Classical Greek

2005 08 08
Harry Potter in Classical Greek

Saw this review recently:

J. K. Rowling, Harry Potter and the Philosopher’s Stone. Translated
into Ancient Greek by Andrew Wilson. London: Bloomsbury Publishing,
2004. Pp. 250. ISBN 0-7475-6897-9. $21.95.

Reviewed by Tad Brennan, Northwestern University

The book under review is surely one of the most important pieces of
Ancient Greek prose written in many centuries. It will be a delight to
all Classicists, a boon to all teachers of Greek, and a possession for
all time.

It is, of course, Andrew Wilson’s translation, into Ancient Greek, of
J.K. Rowling’s first Harry Potter book. It is also, in this reader’s
opinion, a complete success. On nearly every page there is some
felicity of composition to be admired, some construction that shows off
the Greek language’s power and versatility, some turn of phrase that
arouses admiration for the translator. In its entirety, it is an
extraordinary work — a prose comp. exercise on an unprecedented scale.
But unlike most prose comp exercises, it is also a wonderfully good
[Read the rest]

Yoon (wife) is a big fan of the Harry Potter books. I haven’t read any of them, but this might be a fun way for me to catch up on my popular culture. (Ha! – Don’t worry, I know I’m a complete knob for writing that.)

Howls of outrage (3)

2004 08 11
Greek and Latin

Posted by in: Classical Greek, Language

Are you an autodidact? Interested in learning Greek or Latin? This here is what you’re looking for.

A single voice crying in the wilderness (1)

2004 04 29

“Kataperdomai” is one of my favourite words from Classical Greek, a language I’ve been more or less incompetently picking up for the last decade as part of my study of Greek philosophy. The standard Classical Greek dictionary, the great Liddell-Scott-Jones (that Liddell being the real-life father of Alice of Alice in Wonderland fame), gives the meaning “break wind at,” but they were obviously working in the era before Monty Python. Coming after the efforts of the British comedy troop, the contemporary rendering is practically inevitable: “I fart in your general direction.”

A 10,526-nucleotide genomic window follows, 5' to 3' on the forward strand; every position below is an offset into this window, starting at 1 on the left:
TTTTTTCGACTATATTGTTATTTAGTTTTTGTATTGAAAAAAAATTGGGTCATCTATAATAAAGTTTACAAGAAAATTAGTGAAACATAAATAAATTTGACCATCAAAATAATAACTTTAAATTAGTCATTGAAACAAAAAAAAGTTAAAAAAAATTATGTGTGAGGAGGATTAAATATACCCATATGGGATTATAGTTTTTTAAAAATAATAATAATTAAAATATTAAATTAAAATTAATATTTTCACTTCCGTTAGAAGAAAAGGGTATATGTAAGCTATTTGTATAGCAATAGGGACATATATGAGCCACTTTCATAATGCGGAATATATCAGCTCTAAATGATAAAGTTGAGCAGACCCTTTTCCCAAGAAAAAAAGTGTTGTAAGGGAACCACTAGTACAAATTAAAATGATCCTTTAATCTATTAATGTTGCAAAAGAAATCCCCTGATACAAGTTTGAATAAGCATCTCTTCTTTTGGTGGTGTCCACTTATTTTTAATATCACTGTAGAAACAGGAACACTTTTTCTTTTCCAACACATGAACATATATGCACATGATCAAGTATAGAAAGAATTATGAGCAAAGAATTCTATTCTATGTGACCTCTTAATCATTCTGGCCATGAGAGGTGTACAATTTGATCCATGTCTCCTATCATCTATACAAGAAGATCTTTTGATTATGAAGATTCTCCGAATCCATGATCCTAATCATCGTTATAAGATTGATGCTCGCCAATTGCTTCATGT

“Kataperdomai” remains one of my favourite words from Classical Greek in spite of its starring role in a Very Painful Memory of mine. And although painful memories are sometimes best left repressed, what is a blog if it is not a chair one can pull up to history’s greatest experiment in group therapy? Here, then, is my painful memory.

Several years ago, I was hanging out for a few minutes with some fellow graduate students in one of the offices our department sets aside for teaching assistants. These were the days before I responded to an exciting email offer to enlarge my manhood, so I had little to brag about at the time. Naturally I fell back on my ability to hurl abuse at someone in Classical Greek. Really, this ability comes down to my being able to shout “kataperdomai,” but we brag about what we can, no?

I was asked to demonstrate. I was happy to oblige. I whirled about and pointed my finger at the empty doorway of the office for emphasis and bellowed “Kataperdomai!”

At that precise moment – at that very second – the only other person in my department guaranteed to understand what I was saying, my supervisor, as it happens, walked by. My relationship with him was a bit frayed at the time, at least as far as I was concerned, since I owed him quite a lot of work. Even in the best of circumstances one look at him was usually enough to drive home for me how painfully behind I had fallen. Like so many other graduate students before me, the dominant mood of my graduate career has always been aggravated shame mingled with a fervent desire for redemption. Anyhow, I had been assiduously cultivating the (mostly correct) impression with my supervisor that I was working practically without interruption from the moment I got up to the moment I went to sleep.

Needless to say, ambushing the poor man with classical obscenities did nothing to improve my standing with him. True, my assault was a learned one, but a learned assault is still an assault. I watched in horror, as if in a B-film which plays out the drama of a scene through the clumsy use of slow-motion, as his face ran the gamut of emotions from surprise to recognition to anger. And then in a flash he was gone, the final expression on his face burned into my memory.

We never spoke about it.

Howls of outrage (5)